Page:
Jan. 31, 2014
Decoding the parent–infant bond
Kumi Kuroda, Unit Leader
Kuroda Research Unit for Affiliative Social Behavior, RIKEN Brain Science Institute
How did you join RIKEN?
I obtained my PhD at Osaka University’s Graduate School of Medicine, and in 2003 I visited RIKEN for the first time to attend the RIKEN Brain Science Institute (BSI) annual Summer Program for young neuroscientists. The following year I joined the Laboratory for Molecular Dynamics of Mental Disorders, headed by Dr Tadafumi Kato, as a special postdoctoral researcher.
What attracted you to RIKEN?
When I joined RIKEN, I felt that the BSI was the best place for neuroscience research in Japan and one of the top institutes worldwide—something that I still believe today.
The BSI rivals other research institutes across many criteria: facilities, budget, size, quality and maintenance of its laboratory animal services, and opportunities to meet world-class researchers. The institute also hosts academic forums, social events and retreats, which help to create a comfortable environment for researchers. This, of course, would not be possible without the institute’s extremely efficient support system and friendly administrative staff. The BSI is like an academic’s paradise. Put simply, I fell in love with it.
Please tell us more about your research at RIKEN.
In my current research, I focus on understanding the neural mechanisms responsible for affiliation—or bonding—between mammalian parents and their infants, to serve families in difficulty.
Parents are equipped with an innate motivation to nurture their infants and guarantee their survival and well-being. Correspondingly, infants are born with attachment instincts, such as suckling, crying and following their caregivers. These drives are hardwired into the brain and refined through postnatal learning. My unit hopes to determine the neural mechanisms involved through a variety of techniques, including behavioral assays, brain-area mapping, neural circuit analyses and the identification of relevant biochemical molecules and intracellular signaling pathways.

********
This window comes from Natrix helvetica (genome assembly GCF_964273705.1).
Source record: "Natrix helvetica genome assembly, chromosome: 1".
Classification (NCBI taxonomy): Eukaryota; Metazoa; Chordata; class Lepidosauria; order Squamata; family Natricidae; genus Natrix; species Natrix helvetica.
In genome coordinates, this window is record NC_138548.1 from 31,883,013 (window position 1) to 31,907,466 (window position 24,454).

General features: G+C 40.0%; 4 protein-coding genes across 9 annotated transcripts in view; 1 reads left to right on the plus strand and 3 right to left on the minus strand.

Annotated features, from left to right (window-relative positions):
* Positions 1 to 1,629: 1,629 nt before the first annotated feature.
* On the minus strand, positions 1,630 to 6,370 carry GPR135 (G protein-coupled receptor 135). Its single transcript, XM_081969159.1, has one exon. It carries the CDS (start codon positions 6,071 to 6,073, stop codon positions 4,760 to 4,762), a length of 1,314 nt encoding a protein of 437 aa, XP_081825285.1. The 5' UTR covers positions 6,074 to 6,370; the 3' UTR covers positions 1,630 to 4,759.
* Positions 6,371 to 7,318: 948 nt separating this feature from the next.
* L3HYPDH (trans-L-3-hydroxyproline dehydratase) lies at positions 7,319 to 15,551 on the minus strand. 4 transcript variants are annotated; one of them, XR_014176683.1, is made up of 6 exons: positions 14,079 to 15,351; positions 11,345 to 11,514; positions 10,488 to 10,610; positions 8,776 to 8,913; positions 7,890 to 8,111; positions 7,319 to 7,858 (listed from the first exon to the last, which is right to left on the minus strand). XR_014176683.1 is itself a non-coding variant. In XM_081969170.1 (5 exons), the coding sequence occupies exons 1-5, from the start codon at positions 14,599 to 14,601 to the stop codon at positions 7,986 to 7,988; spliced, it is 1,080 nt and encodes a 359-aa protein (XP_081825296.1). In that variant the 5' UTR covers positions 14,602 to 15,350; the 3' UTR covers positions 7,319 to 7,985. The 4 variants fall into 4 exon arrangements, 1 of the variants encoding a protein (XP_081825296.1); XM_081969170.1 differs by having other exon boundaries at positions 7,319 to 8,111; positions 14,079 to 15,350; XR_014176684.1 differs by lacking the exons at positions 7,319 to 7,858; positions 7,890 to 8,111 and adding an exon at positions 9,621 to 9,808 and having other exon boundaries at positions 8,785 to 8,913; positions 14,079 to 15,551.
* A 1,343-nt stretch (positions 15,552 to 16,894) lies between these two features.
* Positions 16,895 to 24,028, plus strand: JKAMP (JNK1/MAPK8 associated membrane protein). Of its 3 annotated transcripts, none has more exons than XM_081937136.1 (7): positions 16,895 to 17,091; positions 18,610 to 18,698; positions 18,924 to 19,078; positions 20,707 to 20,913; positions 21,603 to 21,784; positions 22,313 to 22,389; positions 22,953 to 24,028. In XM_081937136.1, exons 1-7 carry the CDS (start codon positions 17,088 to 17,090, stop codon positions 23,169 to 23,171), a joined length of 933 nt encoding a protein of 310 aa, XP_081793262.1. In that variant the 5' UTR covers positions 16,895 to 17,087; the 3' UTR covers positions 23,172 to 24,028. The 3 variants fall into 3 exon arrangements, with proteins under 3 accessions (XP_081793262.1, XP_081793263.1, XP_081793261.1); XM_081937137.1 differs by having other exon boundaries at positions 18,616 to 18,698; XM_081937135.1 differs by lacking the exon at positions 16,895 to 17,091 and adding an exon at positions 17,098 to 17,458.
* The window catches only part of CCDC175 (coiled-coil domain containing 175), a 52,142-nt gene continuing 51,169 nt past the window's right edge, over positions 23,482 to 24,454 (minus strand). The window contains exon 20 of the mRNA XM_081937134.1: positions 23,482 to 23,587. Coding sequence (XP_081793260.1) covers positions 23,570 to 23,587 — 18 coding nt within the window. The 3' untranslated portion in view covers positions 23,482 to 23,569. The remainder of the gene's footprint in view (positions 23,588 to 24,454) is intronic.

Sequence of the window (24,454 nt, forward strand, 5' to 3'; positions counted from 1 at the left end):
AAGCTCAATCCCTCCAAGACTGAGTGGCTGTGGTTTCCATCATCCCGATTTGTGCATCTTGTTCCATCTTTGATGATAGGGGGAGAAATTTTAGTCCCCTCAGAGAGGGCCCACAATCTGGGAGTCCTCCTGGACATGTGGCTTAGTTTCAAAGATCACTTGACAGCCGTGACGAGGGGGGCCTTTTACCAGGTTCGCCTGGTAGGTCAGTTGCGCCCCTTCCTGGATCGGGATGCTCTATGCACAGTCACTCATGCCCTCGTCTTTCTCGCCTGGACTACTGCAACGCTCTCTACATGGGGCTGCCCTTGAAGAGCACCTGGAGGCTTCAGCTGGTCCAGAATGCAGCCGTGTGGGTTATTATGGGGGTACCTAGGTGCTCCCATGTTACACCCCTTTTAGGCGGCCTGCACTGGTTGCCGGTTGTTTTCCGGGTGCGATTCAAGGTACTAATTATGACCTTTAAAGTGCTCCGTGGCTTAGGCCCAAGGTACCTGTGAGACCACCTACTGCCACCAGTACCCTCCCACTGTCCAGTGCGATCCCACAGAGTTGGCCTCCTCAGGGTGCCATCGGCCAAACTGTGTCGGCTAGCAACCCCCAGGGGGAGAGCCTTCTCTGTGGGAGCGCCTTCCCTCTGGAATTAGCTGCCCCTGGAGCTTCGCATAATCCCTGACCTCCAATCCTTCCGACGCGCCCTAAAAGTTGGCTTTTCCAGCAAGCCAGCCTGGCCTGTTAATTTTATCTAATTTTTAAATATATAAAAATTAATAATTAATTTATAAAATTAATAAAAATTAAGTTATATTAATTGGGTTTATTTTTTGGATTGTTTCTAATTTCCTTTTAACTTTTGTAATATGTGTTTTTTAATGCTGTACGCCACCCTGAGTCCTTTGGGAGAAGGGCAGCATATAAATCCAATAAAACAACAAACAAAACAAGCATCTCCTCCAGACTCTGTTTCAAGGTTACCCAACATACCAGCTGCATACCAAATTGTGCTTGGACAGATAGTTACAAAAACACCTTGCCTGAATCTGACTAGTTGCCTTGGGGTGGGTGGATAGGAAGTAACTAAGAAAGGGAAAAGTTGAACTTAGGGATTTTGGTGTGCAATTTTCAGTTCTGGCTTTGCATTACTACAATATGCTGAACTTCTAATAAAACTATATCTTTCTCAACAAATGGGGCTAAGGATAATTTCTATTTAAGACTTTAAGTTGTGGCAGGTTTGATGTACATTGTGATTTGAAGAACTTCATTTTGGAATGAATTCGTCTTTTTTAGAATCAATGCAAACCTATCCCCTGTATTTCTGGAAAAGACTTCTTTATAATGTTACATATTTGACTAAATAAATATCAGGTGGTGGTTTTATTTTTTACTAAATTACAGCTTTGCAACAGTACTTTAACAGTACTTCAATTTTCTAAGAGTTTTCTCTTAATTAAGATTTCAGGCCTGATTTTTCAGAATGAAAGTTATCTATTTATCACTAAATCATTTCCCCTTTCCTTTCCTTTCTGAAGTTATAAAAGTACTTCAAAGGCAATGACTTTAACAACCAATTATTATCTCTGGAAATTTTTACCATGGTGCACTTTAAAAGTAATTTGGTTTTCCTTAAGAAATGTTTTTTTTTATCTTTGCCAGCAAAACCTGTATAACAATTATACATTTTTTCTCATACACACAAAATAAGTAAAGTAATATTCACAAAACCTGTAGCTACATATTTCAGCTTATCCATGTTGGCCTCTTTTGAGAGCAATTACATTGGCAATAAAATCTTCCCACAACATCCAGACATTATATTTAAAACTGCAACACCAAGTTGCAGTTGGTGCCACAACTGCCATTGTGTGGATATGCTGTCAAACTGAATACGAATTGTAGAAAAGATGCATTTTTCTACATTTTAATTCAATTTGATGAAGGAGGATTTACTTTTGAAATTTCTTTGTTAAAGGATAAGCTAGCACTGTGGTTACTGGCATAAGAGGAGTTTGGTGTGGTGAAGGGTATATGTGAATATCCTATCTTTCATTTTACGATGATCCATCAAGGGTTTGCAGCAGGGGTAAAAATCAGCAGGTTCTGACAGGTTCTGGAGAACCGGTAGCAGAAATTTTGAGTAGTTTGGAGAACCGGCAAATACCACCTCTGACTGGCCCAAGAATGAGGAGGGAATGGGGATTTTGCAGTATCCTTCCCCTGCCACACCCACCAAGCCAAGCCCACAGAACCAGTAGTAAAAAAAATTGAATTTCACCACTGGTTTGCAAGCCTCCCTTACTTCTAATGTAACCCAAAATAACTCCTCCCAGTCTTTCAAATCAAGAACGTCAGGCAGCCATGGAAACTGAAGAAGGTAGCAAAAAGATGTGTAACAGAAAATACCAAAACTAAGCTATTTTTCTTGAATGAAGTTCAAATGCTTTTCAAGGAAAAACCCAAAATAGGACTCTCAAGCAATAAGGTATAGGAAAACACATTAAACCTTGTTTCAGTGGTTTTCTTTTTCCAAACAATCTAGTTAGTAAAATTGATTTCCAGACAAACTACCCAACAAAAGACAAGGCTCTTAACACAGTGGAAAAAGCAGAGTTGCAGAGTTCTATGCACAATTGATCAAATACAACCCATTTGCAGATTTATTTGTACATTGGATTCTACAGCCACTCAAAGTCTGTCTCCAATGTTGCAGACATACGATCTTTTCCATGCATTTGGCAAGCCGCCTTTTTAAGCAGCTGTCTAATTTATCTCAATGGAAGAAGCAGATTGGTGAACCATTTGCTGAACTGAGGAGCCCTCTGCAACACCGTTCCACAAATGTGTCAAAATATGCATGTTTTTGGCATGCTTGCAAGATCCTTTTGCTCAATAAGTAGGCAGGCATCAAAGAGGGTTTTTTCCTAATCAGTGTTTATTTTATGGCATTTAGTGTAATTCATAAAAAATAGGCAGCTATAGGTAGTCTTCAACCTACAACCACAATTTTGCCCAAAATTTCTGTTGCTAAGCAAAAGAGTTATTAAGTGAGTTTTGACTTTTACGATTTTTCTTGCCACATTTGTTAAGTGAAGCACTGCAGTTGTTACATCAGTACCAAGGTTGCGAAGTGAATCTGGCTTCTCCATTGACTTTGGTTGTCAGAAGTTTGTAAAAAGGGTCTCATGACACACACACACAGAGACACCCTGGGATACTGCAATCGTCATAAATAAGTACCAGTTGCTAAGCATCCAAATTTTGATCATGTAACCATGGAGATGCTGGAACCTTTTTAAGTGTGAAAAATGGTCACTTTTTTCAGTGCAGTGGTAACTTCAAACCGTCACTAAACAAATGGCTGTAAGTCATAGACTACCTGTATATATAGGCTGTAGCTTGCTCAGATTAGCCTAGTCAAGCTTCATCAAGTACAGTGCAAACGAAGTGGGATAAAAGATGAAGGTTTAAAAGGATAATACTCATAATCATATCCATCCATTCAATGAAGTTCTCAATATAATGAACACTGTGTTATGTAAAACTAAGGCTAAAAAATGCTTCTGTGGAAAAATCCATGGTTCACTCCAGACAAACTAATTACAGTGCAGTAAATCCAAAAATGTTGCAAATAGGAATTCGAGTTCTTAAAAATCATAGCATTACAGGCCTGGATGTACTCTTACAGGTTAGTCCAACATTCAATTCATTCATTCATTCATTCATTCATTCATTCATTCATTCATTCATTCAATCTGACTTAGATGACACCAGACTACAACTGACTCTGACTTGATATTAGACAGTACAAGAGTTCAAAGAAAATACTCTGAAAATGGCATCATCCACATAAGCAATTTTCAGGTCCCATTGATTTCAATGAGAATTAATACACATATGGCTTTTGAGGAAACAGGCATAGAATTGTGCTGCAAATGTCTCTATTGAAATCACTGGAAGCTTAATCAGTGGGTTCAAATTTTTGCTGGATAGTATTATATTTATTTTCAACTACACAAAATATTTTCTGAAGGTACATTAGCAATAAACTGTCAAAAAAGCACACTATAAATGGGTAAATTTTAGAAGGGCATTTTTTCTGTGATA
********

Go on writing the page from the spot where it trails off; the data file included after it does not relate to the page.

What has been the highlight of your time at RIKEN so far?
Since joining RIKEN, I have had the opportunity to interact with eminent brain science academics affiliated with the BSI, including Founder and Special Advisor Masao Ito, Director Susumu Tonegawa, Special Advisor Takao Hensch and my former mentor Dr Kato. My research has been shaped by their leadership, as well as regular engagement with other principal investigators and researchers through formal and informal events. I am honored to be a member of an institute with such a prestigious history.
What would you say to other people considering joining RIKEN?
RIKEN offers a lot of support for men and women with children. For example, it runs an on-campus childcare facility called ‘RIKEN Kids’, where I enrolled my son for almost one-and-a-half years. Personally, I find that the key to an agreeable work–life balance is to plan your career goals and then trace back the steps required to achieve them, a strategy known as backcasting. Using this technique could help young researchers to balance their research ambitions with other responsibilities.